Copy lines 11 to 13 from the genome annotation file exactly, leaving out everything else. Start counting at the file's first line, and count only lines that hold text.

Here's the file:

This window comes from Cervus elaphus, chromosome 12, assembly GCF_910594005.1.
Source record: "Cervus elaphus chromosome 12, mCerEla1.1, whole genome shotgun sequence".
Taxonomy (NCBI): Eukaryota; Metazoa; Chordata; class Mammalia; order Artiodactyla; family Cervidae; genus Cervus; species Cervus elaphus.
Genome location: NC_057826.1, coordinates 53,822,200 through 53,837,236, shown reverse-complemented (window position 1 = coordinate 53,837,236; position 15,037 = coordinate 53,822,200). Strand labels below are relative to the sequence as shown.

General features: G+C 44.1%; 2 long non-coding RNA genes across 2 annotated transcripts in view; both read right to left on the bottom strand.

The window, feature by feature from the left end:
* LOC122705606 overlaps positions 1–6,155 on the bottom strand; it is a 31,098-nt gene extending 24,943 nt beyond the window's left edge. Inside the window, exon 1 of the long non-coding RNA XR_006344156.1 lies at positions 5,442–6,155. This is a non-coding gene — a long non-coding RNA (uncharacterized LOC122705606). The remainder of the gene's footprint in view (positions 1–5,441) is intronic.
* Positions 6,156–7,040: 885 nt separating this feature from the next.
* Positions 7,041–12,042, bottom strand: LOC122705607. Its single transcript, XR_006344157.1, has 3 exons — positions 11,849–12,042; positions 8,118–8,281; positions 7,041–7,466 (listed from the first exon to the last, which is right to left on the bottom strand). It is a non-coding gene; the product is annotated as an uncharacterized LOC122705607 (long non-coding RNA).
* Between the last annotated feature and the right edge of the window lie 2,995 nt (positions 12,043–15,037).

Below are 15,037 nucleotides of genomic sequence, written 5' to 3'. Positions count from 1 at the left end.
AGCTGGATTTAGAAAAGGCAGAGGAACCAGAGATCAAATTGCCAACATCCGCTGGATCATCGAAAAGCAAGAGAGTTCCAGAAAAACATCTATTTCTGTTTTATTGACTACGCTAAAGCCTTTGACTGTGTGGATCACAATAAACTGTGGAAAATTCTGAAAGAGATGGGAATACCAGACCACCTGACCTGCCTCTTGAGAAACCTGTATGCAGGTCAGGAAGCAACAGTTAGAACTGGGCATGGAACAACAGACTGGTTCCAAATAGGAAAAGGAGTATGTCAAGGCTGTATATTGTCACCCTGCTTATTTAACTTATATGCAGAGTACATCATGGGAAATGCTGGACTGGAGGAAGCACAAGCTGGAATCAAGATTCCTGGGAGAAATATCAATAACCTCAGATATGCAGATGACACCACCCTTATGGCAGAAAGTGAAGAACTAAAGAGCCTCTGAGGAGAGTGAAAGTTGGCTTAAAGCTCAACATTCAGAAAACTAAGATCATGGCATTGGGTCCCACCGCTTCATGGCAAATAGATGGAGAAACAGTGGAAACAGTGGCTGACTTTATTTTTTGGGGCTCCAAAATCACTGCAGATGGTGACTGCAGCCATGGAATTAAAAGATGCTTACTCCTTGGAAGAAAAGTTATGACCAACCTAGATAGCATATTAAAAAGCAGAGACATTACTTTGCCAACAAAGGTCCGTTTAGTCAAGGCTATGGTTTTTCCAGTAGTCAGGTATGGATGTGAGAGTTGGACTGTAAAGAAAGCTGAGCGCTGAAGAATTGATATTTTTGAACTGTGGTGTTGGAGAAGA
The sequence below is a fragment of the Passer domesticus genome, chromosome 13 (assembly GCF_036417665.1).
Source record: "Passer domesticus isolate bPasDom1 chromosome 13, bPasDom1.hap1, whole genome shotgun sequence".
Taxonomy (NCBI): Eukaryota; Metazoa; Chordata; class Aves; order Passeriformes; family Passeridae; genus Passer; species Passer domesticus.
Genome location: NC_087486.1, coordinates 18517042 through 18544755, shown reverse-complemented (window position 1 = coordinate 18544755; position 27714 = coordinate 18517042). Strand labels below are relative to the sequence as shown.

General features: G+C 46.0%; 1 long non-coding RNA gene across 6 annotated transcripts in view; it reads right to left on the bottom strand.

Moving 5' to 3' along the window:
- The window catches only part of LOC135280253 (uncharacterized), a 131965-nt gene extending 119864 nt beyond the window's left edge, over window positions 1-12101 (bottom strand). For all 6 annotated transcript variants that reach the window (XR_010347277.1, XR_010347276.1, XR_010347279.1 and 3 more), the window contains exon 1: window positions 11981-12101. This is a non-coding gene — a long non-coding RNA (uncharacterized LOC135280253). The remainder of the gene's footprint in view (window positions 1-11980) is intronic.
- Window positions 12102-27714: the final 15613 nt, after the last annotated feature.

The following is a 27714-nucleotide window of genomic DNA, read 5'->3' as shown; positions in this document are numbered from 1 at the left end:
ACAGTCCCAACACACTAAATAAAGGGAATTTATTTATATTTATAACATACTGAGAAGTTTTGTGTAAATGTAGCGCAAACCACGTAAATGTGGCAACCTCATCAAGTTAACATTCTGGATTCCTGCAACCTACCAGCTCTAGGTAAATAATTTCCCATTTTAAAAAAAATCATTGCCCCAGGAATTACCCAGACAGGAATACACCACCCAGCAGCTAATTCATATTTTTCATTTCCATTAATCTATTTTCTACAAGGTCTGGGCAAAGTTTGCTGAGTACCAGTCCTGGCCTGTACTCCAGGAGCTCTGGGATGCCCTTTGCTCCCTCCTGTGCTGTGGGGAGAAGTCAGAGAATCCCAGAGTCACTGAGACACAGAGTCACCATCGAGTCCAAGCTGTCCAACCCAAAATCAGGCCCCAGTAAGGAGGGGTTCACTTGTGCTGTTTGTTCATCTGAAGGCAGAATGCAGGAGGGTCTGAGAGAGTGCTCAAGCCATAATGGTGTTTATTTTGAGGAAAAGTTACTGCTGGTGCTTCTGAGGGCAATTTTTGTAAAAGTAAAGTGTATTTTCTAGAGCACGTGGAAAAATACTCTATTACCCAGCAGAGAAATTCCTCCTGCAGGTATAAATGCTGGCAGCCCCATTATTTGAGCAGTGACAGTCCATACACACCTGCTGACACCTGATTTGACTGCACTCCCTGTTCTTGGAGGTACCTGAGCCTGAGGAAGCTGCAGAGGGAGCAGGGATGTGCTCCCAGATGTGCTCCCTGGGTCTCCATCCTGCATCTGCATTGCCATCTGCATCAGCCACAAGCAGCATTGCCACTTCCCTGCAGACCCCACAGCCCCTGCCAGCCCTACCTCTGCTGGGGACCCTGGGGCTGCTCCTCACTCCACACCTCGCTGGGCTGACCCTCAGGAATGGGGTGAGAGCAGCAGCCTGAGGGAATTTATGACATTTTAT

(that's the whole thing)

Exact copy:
Below are 15,037 nucleotides of genomic sequence, written 5' to 3'. Positions count from 1 at the left end.
AGCTGGATTTAGAAAAGGCAGAGGAACCAGAGATCAAATTGCCAACATCCGCTGGATCATCGAAAAGCAAGAGAGTTCCAGAAAAACATCTATTTCTGTTTTATTGACTACGCTAAAGCCTTTGACTGTGTGGATCACAATAAACTGTGGAAAATTCTGAAAGAGATGGGAATACCAGACCACCTGACCTGCCTCTTGAGAAACCTGTATGCAGGTCAGGAAGCAACAGTTAGAACTGGGCATGGAACAACAGACTGGTTCCAAATAGGAAAAGGAGTATGTCAAGGCTGTATATTGTCACCCTGCTTATTTAACTTATATGCAGAGTACATCATGGGAAATGCTGGACTGGAGGAAGCACAAGCTGGAATCAAGATTCCTGGGAGAAATATCAATAACCTCAGATATGCAGATGACACCACCCTTATGGCAGAAAGTGAAGAACTAAAGAGCCTCTGAGGAGAGTGAAAGTTGGCTTAAAGCTCAACATTCAGAAAACTAAGATCATGGCATTGGGTCCCACCGCTTCATGGCAAATAGATGGAGAAACAGTGGAAACAGTGGCTGACTTTATTTTTTGGGGCTCCAAAATCACTGCAGATGGTGACTGCAGCCATGGAATTAAAAGATGCTTACTCCTTGGAAGAAAAGTTATGACCAACCTAGATAGCATATTAAAAAGCAGAGACATTACTTTGCCAACAAAGGTCCGTTTAGTCAAGGCTATGGTTTTTCCAGTAGTCAGGTATGGATGTGAGAGTTGGACTGTAAAGAAAGCTGAGCGCTGAAGAATTGATATTTTTGAACTGTGGTGTTGGAGAAGA
The sequence below is a fragment of the Passer domesticus genome, chromosome 13 (assembly GCF_036417665.1).